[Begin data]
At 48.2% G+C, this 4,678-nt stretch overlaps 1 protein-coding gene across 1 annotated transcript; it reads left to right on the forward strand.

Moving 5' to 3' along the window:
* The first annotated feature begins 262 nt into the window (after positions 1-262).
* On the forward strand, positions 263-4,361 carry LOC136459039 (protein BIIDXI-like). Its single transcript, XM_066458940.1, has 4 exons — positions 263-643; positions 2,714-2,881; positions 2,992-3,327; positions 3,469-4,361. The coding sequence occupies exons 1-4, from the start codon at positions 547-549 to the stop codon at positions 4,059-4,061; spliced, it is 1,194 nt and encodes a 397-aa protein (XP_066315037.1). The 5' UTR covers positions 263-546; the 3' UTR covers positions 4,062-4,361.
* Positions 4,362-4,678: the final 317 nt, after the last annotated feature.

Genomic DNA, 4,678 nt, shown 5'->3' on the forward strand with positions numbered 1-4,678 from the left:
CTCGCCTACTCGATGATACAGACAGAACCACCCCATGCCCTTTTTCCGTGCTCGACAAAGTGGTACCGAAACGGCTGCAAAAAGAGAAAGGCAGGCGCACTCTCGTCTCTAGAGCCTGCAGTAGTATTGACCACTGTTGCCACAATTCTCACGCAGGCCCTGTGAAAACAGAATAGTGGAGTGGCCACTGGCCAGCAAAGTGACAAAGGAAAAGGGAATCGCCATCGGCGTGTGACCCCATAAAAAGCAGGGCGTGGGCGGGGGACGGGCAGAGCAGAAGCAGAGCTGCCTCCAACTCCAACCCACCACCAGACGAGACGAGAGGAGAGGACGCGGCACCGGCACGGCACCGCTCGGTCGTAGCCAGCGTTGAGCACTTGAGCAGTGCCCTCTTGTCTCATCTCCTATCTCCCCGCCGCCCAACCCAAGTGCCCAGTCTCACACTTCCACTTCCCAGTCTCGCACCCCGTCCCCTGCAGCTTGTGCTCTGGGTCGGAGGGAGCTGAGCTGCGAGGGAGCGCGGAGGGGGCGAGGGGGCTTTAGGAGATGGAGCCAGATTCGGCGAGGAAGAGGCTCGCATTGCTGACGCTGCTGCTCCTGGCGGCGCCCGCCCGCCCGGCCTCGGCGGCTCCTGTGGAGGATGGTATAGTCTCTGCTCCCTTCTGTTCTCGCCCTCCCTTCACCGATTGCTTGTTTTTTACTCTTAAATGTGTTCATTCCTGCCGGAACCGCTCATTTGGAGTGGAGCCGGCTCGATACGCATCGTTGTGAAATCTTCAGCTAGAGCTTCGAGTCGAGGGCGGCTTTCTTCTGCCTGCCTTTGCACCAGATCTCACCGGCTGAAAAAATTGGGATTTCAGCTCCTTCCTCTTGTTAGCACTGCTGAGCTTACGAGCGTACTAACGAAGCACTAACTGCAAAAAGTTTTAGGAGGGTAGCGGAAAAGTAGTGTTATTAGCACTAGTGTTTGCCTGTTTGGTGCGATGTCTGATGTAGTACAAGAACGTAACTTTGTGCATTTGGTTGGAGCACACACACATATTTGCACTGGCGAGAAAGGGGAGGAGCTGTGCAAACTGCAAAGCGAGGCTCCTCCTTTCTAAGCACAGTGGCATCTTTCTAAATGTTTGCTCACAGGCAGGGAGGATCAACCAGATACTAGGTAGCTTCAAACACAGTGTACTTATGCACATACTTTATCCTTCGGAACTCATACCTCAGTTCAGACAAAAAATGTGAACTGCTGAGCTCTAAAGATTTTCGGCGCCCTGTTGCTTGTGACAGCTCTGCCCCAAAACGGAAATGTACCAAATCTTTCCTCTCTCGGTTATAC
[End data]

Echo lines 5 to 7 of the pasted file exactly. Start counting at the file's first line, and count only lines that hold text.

* Positions 4,362-4,678: the final 317 nt, after the last annotated feature.

Genomic DNA, 4,678 nt, shown 5'->3' on the forward strand with positions numbered 1-4,678 from the left:
CTCGCCTACTCGATGATACAGACAGAACCACCCCATGCCCTTTTTCCGTGCTCGACAAAGTGGTACCGAAACGGCTGCAAAAAGAGAAAGGCAGGCGCACTCTCGTCTCTAGAGCCTGCAGTAGTATTGACCACTGTTGCCACAATTCTCACGCAGGCCCTGTGAAAACAGAATAGTGGAGTGGCCACTGGCCAGCAAAGTGACAAAGGAAAAGGGAATCGCCATCGGCGTGTGACCCCATAAAAAGCAGGGCGTGGGCGGGGGACGGGCAGAGCAGAAGCAGAGCTGCCTCCAACTCCAACCCACCACCAGACGAGACGAGAGGAGAGGACGCGGCACCGGCACGGCACCGCTCGGTCGTAGCCAGCGTTGAGCACTTGAGCAGTGCCCTCTTGTCTCATCTCCTATCTCCCCGCCGCCCAACCCAAGTGCCCAGTCTCACACTTCCACTTCCCAGTCTCGCACCCCGTCCCCTGCAGCTTGTGCTCTGGGTCGGAGGGAGCTGAGCTGCGAGGGAGCGCGGAGGGGGCGAGGGGGCTTTAGGAGATGGAGCCAGATTCGGCGAGGAAGAGGCTCGCATTGCTGACGCTGCTGCTCCTGGCGGCGCCCGCCCGCCCGGCCTCGGCGGCTCCTGTGGAGGATGGTATAGTCTCTGCTCCCTTCTGTTCTCGCCCTCCCTTCACCGATTGCTTGTTTTTTACTCTTAAATGTGTTCATTCCTGCCGGAACCGCTCATTTGGAGTGGAGCCGGCTCGATACGCATCGTTGTGAAATCTTCAGCTAGAGCTTCGAGTCGAGGGCGGCTTTCTTCTGCCTGCCTTTGCACCAGATCTCACCGGCTGAAAAAATTGGGATTTCAGCTCCTTCCTCTTGTTAGCACTGCTGAGCTTACGAGCGTACTAACGAAGCACTAACTGCAAAAAGTTTTAGGAGGGTAGCGGAAAAGTAGTGTTATTAGCACTAGTGTTTGCCTGTTTGGTGCGATGTCTGATGTAGTACAAGAACGTAACTTTGTGCATTTGGTTGGAGCACACACACATATTTGCACTGGCGAGAAAGGGGAGGAGCTGTGCAAACTGCAAAGCGAGGCTCCTCCTTTCTAAGCACAGTGGCATCTTTCTAAATGTTTGCTCACAGGCAGGGAGGATCAACCAGATACTAGGTAGCTTCAAACACAGTGTACTTATGCACATACTTTATCCTTCGGAACTCATACCTCAGTTCAGACAAAAAATGTGAACTGCTGAGCTCTAAAGATTTTCGGCGCCCTGTTGCTTGTGACAGCTCTGCCCCAAAACGGAAATGTACCAAATCTTTCCTCTCTCGGTTATAC